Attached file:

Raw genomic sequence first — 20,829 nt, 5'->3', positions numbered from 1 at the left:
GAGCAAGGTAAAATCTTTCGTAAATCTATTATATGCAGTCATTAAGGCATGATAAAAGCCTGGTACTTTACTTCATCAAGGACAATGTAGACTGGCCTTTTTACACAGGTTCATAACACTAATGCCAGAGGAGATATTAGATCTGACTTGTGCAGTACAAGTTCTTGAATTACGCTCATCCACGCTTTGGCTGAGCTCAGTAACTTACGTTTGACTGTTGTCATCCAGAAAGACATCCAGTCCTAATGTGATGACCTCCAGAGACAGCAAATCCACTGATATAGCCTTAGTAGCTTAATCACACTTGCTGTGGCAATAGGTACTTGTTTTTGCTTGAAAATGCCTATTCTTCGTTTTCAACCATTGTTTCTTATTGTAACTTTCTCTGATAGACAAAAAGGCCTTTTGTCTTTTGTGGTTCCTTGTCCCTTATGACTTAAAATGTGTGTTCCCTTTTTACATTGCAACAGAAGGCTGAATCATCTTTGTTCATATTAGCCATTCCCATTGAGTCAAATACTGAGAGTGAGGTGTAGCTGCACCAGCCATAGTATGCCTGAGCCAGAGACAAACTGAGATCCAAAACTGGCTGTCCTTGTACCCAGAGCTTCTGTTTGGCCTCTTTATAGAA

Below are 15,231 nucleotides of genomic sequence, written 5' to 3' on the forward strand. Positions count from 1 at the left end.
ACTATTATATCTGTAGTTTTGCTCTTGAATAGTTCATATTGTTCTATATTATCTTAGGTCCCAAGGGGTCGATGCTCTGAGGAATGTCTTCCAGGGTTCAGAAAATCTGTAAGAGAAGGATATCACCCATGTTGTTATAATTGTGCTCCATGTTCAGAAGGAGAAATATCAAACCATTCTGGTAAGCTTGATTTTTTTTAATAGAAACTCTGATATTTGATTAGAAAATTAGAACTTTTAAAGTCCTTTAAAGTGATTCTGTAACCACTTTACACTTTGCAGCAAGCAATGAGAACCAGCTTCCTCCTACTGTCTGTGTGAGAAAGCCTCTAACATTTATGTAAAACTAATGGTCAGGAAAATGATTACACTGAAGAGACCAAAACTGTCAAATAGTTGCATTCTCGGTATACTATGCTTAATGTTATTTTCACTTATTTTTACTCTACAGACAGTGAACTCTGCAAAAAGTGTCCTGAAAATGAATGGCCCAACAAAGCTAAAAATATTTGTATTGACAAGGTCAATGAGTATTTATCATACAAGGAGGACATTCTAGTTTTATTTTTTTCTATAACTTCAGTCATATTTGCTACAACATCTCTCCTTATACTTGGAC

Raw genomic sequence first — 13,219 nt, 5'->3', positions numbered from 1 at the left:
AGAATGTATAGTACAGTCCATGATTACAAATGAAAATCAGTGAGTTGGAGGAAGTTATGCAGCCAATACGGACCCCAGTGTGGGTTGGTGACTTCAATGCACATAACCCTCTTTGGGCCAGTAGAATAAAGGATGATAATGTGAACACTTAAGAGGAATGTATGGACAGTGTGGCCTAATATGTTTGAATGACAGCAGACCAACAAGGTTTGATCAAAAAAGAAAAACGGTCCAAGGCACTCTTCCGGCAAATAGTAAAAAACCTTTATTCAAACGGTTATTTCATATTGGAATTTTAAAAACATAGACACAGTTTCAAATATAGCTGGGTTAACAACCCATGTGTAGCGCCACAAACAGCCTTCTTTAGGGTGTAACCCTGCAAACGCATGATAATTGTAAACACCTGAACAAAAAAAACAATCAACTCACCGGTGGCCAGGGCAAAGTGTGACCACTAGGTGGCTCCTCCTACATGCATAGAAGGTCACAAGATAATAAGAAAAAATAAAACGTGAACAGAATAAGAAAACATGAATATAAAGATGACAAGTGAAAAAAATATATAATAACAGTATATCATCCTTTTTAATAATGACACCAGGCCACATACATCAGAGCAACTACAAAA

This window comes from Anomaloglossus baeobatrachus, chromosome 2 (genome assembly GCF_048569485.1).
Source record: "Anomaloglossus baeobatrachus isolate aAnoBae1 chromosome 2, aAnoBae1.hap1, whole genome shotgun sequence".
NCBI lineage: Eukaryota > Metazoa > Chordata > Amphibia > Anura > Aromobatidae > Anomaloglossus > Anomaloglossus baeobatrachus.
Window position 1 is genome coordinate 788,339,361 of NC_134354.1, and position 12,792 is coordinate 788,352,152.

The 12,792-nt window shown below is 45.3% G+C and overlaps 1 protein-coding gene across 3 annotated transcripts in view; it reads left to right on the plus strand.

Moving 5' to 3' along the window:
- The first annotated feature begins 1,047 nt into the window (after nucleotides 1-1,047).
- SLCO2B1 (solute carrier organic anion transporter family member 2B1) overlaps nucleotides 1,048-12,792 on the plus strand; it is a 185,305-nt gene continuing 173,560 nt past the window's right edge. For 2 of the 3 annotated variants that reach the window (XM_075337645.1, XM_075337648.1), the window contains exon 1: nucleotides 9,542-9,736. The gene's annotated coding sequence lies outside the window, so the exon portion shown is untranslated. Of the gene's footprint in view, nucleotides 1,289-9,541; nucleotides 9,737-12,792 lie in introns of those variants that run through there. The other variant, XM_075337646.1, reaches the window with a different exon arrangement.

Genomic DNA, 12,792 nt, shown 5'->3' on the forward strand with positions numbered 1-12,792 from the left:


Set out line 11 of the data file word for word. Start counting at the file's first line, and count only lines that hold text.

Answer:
The 12,792-nt window shown below is 45.3% G+C and overlaps 1 protein-coding gene across 3 annotated transcripts in view; it reads left to right on the plus strand.